Johnson’s Scottish Leader Blames Brexit for Independence Support
(Bloomberg) -- Prime Minister Boris Johnson’s party leader in Scotland attacked the U.K. government’s handling of Brexit and the coronavirus pandemic, blaming it for fueling an increase in support for independence.
In a speech on Monday, Scottish Conservative Party chief Douglas Ross said the “winner takes it all” approach to leaving the European Union has alienated Scots, who voted to remain in the bloc. Opinion polls show support for Scotland breaking away from the rest of the U.K. is now as high as 58%.
“There is no getting away from the fact that Brexit and how it has been delivered has undermined the perception that there are common shared values that unite us,” Ross said. “Leaving one union has changed how some people view our own union.”
The criticism comes as the governing Conservatives become increasingly concerned about how to reverse rising support for independence in Scotland with polls also showing the Scottish National Party is on course for another emphatic victory in elections in May.
Scottish First Minister Nicola Sturgeon, the SNP’s leader, has said a decisive win will reinforce her mandate to push for another referendum and her semi-autonomous government is preparing legislation. Johnson has so far refused to allow a vote after Scots chose to stay in the U.K. by 55% to 45% in 2014.
Sturgeon has lambasted Johnson for undermining Scotland’s powers over such things as the environment and food standards with its controversial post-Brexit Internal Markets Bill. She also has diverged on tackling Covid-19, winning support in Scotland while Johnson’s popularity declined.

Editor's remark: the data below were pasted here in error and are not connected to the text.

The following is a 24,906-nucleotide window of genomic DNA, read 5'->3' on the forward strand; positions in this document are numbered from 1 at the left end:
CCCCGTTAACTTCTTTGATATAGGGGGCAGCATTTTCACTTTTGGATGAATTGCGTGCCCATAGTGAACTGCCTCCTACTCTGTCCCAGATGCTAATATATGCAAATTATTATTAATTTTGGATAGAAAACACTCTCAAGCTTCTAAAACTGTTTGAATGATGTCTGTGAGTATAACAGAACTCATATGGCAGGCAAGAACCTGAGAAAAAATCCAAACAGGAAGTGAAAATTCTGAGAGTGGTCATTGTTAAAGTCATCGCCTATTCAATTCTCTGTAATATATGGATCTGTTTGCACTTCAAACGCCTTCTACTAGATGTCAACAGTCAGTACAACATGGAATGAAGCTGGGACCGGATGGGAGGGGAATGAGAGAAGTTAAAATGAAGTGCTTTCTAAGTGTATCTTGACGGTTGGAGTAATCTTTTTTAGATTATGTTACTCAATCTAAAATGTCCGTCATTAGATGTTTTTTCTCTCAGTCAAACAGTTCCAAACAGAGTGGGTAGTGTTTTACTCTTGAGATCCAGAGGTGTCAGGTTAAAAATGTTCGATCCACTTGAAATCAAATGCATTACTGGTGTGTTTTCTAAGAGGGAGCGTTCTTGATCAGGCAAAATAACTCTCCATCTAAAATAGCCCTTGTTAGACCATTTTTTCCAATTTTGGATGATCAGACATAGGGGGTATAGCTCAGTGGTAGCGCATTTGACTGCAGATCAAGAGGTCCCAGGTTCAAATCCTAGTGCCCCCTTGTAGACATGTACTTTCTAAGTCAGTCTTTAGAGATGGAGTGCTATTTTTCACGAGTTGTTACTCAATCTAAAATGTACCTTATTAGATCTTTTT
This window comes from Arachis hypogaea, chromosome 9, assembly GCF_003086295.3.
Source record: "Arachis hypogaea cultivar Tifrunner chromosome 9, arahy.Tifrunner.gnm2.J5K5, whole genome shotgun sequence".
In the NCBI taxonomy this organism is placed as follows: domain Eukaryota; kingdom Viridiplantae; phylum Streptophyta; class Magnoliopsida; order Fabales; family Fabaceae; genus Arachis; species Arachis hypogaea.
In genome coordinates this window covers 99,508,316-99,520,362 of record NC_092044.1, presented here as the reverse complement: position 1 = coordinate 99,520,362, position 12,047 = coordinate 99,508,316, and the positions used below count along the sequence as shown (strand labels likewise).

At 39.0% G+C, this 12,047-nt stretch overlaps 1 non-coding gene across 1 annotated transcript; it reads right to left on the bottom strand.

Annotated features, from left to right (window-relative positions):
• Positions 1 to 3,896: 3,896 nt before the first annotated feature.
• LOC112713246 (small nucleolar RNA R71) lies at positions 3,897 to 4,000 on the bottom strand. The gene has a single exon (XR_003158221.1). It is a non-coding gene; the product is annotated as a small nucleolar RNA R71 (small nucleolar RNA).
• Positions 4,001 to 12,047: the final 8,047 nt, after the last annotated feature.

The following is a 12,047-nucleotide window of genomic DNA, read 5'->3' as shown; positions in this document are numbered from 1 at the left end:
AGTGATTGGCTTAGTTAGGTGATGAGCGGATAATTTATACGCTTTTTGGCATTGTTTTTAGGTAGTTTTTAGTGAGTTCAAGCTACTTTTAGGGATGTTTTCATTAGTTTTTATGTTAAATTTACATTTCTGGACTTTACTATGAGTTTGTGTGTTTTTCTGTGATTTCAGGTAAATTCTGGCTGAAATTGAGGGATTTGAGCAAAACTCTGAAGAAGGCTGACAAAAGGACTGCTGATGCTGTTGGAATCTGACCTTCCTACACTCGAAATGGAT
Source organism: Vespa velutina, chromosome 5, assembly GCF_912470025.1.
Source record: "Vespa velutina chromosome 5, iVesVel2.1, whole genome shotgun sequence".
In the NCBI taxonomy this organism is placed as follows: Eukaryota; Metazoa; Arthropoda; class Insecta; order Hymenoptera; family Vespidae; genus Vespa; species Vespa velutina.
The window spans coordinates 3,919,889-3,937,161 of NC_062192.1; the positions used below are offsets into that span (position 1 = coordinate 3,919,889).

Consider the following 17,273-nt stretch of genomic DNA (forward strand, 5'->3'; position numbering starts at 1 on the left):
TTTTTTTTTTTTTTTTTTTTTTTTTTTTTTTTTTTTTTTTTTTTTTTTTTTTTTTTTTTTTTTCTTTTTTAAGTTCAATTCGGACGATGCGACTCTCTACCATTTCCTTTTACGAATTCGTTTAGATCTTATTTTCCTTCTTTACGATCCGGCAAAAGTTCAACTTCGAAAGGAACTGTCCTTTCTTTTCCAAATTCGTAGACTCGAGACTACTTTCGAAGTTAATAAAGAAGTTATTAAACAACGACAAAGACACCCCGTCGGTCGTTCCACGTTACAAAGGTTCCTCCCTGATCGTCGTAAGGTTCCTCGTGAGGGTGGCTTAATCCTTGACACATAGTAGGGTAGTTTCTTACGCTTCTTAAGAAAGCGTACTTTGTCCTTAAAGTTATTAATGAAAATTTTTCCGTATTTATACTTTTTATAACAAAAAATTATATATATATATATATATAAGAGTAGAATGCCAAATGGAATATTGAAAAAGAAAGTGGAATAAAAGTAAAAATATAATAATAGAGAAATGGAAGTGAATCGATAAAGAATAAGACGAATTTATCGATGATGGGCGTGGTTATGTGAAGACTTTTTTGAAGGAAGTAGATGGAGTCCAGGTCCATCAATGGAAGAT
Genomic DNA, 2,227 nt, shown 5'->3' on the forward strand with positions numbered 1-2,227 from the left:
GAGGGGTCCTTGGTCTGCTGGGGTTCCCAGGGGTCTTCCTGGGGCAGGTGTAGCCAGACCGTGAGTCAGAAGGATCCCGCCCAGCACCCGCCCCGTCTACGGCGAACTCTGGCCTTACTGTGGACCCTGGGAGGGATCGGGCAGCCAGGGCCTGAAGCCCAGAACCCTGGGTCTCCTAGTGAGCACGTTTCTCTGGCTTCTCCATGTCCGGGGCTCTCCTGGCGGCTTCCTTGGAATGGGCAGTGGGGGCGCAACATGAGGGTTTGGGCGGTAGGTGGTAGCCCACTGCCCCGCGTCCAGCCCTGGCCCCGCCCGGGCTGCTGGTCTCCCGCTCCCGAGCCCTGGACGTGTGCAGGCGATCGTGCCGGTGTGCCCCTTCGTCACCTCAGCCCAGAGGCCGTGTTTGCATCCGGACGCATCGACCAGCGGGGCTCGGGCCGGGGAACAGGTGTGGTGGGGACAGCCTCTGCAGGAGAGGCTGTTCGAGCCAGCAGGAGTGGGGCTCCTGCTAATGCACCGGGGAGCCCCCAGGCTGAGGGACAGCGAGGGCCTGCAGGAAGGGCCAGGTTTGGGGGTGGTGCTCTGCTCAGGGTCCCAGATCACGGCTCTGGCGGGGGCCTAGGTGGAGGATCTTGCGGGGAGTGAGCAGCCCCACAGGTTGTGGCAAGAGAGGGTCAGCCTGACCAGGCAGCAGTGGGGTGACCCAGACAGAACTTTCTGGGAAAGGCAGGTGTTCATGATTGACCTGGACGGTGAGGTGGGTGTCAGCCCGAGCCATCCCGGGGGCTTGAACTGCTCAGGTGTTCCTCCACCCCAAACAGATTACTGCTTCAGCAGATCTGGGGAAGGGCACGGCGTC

Ross said last month that the “case for separation is now being made more effectively in London than it ever could in Edinburgh.” He is now calling for a total overhaul of the relationship between the U.K. government in London and the devolved administration in Edinburgh. The U.K. must become more inclusive and flexible on areas such as immigration and trade talks, he said.
In May, Ross quit as a junior minister for Scotland in Johnson’s government after the premier’s top aide, Dominic Cummings, appeared to break lockdown rules by driving across the country to his parents’ property in northeast England to get childcare support.
“It is not the benefits of separation that is driving support for independence,” Ross said on Monday. “But instead a perception that Scotland and England no longer share common values.”
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